Why do we celebrate Navratri?
by Jyotinanda Malekzadeh
I will try to tell from my true nature with intellect what does this mean. I feel Navratri is the celebration of the divine Mother: the entire perceivable universe (Chandi, The Highest Meaning of theGoddess) and the imperceptible subtle being (Chandi, Fourth Chapter)that is the source of everything, or the relative world and the absolute world. Mother can be described, but not known,using any of thoseintellectual constructs that pair what seem to be two opposites as one phenomena. The classic example uses fire and heat. Though they are intellectually objectified as two distinct parts, we experience fire as an inseparable entity. Mother is that way ,too. She is Hrim: The threeworlds and that which is beyond maniefestation, thus, she is the totality
of existence.(Shiva Puja, Hriileka nyaasa). We experience her fullness of existence in every breath we take,yet we don't know that it is she who dwells closest to us.(Chandi, Rigvedoktam Devi Suktam)
So Navaratri is the celebration of the Divine Mother in all her diversity and how She helps us to regain our divine essence through recognition that we are none other than her. During Navratri we celebrate the victory of the Goddess over the forces of duality, the forces and energies which make us think that we are separate from Mother. The principal scripture, the Chandi depicts the pyschological drama through which we pass to come to realize who we are. The internal battles fought are ferocious and seemingly interminable especially the one fought with the Great Ego, the subtlest of all demons with his myriad cohorts and advisors of duality.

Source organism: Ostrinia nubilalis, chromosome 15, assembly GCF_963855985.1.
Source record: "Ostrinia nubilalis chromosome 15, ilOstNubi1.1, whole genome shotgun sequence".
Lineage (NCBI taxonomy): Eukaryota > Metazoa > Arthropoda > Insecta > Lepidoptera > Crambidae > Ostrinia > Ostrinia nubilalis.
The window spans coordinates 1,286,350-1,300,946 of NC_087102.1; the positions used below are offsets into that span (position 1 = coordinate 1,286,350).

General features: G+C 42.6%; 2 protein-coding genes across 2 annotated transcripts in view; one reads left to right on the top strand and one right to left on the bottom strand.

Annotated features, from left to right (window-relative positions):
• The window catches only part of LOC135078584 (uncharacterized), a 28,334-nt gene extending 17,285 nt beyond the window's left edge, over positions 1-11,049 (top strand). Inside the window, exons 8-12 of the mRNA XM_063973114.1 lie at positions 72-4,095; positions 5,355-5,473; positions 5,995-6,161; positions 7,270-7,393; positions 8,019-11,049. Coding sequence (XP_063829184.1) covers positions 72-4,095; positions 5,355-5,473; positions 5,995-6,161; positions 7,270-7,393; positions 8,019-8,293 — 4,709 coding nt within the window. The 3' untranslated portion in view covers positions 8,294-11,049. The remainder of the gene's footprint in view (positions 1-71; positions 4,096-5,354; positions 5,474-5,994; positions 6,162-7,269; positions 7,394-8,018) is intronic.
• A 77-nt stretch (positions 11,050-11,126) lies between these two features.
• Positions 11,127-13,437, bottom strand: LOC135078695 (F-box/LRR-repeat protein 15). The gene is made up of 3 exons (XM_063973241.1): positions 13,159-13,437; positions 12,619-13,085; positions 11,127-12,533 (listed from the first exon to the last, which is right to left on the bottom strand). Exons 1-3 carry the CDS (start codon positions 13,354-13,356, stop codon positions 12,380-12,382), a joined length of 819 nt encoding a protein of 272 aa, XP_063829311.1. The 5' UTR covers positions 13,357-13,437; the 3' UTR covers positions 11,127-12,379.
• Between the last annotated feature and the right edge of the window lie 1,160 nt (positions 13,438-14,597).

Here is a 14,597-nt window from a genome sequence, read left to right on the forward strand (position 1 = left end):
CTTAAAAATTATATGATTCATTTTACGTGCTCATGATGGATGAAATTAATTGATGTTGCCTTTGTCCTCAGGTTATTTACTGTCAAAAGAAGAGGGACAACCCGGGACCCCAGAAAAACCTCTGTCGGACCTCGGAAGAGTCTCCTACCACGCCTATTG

Navratri is a time for a conscious and rigorous examination of our own lives. For nine days, we pray to the
three Goddesses: Mahalakshmi, Mahakali, and Mahasaraswati who wield many weapons to cut away at the demons, the confusions that keep us away from our divine nature.(Chandi, Navarna Vidhi) While the weapons are the attitudes we assume, and like weapons of war, their intention is to destroy, the goddesses are none other than our selves seeking to reestablish our divinity. During this self-examination we have to be very honest with ourselves and this attempt at honesty, what Swamiji calls Indra (Rule of the Pure),a new wave of demons and confusions arise who want to obscure the truth.
Despite all the battling,the nature of Navratri is redemptive because it gives us a second chance at restoring ourself and reconnecting with our divine nature. Actually because it happens four times, there are four chances a year each with nine days! Apparently, the sages of long ago recognized the inevitability of the Great Ego to raise its ugly head at any time and the need to tame
it immediately. Mahalaya which preceeds each of the four Navratris means the Great Dissolution. It is a time when all of creation is destroyed and then recreated with the help of the Nine Durgas.
The whole process of dissolution and creation gives us another chance at reworking ourselves and our perceptions of the world around us. Each of the Nine Durgas is part of the creative process of Navaratri allowing for the construction of a portion of a new creation on one of each of the nine days. The first being the Goddess of inspiration who initiates the whole process with a vision, a ruup of who we want to be. Then follows the Goddess of Sacred Study who begins to mold the vision and flesh our the concepts. There is a goddess of practice, and so on. Each of the Durga's effects is cumulative and recursive, and possibly sequential; explained by Swamiji as united in succession. Each Durga performs a specific function until the final Durga who is the grantor of
perfection manifests on the ninth and tenth days as our newselves, victorious over the Great Ego and transformed with reinvigorated resolve to live as closely as we can to the spirit of Mother's life.